“Wedding Bells” for Homosexuals in Florida
In January, 2015, the temporary ban on the nuptials was lifted and Florida became the 36th state to allow gay couples to wed. US District Judge Robert Hinkle issued a clarifying order on New Year’s Day that all of Florida’s county clerks have a legal duty to issue marriage licenses to same-sex couples seeking to wed.
Same sex marriages have been much in debate for some time. On August 21, 2014, the U.S. District Judge Robert L. Hinkle issued the first federal ruling that struck down Florida’s 2008 marriage amendment which allowed only heterosexual couples to legally wed. It is noteworthy that the Florida ‘Definition of Marriage’ Amendment, also known as Amendment 2 was initiated as constitutional amendment in November 2008 in Florida and was subsequently approved. (See Brenner v. Scott, 999 F. Supp. 2d 1278 (2014)) The amendment added a new section to Article 1 of the Florida Constitution which read-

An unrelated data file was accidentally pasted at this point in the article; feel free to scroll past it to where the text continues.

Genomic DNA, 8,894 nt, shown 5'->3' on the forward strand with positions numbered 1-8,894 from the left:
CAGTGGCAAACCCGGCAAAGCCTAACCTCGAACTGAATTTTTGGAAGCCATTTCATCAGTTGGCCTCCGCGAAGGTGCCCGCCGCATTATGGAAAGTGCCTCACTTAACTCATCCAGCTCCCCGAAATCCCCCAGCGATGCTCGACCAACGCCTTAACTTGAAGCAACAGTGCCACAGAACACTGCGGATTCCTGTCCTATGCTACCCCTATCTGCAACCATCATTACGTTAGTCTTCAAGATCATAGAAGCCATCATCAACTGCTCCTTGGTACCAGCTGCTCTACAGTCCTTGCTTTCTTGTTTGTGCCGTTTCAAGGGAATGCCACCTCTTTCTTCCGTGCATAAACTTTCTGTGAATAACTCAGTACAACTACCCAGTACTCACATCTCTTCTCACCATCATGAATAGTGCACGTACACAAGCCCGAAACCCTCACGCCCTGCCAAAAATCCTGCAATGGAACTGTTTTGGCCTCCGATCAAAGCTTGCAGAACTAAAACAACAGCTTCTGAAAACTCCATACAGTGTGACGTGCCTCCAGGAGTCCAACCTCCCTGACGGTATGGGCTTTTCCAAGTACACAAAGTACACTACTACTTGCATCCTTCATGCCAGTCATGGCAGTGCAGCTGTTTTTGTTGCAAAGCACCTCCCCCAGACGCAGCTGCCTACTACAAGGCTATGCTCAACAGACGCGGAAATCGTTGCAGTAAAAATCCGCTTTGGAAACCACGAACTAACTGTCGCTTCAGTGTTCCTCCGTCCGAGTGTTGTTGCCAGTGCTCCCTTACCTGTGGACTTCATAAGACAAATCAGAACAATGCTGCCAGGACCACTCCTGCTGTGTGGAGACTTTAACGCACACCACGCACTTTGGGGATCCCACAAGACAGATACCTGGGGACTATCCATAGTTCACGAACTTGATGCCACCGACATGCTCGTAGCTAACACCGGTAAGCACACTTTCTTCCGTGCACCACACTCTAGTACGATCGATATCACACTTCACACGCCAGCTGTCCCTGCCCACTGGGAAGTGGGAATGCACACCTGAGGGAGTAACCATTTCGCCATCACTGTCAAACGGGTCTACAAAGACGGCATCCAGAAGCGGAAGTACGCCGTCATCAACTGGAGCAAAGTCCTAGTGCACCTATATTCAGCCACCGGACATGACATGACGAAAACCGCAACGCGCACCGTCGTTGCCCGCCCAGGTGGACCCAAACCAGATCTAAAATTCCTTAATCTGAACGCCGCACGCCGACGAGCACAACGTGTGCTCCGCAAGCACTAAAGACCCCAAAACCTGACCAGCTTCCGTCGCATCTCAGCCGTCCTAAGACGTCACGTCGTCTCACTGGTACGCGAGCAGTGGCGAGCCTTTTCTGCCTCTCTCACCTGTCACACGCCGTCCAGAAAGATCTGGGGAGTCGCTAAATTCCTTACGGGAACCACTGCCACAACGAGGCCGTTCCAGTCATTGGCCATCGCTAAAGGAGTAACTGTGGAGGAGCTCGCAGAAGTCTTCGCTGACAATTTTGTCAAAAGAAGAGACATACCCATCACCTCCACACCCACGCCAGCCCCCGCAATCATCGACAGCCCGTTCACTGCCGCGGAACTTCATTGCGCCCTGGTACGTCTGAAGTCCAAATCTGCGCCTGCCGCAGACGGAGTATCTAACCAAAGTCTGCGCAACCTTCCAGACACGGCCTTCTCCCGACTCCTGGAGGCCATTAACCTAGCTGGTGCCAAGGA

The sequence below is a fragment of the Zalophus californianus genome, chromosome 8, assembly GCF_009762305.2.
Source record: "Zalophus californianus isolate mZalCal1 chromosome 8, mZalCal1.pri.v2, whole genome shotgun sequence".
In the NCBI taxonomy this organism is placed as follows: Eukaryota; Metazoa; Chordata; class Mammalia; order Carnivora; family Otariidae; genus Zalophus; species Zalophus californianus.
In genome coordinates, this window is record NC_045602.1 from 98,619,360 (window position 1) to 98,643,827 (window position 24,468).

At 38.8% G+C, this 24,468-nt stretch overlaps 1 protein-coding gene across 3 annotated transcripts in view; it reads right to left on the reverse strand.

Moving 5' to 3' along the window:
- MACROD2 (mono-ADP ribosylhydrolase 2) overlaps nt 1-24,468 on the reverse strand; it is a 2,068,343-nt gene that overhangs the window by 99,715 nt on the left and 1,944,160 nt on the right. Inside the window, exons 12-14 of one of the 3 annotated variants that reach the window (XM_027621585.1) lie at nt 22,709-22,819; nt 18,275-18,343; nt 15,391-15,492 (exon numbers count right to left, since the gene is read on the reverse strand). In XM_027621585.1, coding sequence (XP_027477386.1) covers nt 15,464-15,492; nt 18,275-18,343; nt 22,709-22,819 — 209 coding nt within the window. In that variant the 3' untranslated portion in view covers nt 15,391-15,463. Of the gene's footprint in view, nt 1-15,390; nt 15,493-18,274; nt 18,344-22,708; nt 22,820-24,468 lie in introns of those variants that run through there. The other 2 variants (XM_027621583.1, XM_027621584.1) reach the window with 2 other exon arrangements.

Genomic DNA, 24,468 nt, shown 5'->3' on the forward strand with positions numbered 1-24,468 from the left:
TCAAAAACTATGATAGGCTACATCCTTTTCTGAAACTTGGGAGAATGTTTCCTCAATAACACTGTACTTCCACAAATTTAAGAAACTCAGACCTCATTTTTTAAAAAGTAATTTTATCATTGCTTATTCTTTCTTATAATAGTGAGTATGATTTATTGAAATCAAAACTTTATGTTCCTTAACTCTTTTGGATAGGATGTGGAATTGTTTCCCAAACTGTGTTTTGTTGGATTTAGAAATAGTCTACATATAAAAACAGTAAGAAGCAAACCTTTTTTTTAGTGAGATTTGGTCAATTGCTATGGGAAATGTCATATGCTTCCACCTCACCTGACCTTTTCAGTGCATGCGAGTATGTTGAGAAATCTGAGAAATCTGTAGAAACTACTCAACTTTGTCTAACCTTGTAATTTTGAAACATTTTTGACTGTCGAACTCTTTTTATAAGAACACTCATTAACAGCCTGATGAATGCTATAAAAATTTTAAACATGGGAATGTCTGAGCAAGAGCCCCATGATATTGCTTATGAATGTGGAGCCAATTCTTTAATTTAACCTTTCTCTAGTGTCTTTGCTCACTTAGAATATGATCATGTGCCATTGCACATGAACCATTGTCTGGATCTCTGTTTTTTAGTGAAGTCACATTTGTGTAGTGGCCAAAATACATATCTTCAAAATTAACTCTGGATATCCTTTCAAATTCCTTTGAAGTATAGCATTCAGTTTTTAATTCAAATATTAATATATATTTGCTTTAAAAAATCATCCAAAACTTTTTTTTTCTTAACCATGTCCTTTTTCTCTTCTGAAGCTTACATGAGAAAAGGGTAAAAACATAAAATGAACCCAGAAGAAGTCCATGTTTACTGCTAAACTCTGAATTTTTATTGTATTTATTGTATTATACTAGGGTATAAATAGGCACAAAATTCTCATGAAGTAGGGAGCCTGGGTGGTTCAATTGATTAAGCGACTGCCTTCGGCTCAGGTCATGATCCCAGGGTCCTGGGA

Section 2: “All natural persons, female and male alike, are equal before the law and have inalienable rights, among which are the right to enjoy and defend life and liberty, to pursue happiness, to be rewarded for industry, and to acquire, possess and protect property; except that the ownership, inheritance, disposition and possession of real property by aliens ineligible for citizenship may be regulated or prohibited by law. No person shall be deprived of any right because of race, religion, national origin, or physical disability.”
The state continued the legal defense of its constitutional definition of marriage as a heterosexual union. The Florida Attorney General, Pam Bondi asked the U.S. Supreme Court to block same-sex marriage commencing the following month. According to media reports Bondi specifically demanded the Court to intervene into the matter and put a stay over the issue, thus, discouraging same sex marriage. However, the U.S. Supreme Court refused to hear the request.
With the ban lifted, it has cleared the path for gay couples and given them the much awaited opportunity to get married. Miami-Dade became the first county in the state to allow gay couples to wed.
While the U.S. Supreme Court has now agreed to hear a case challenging same-sex marriage bans in four states in the Sixth Circuit. A nationwide decision by the Court is expected by late June 2015.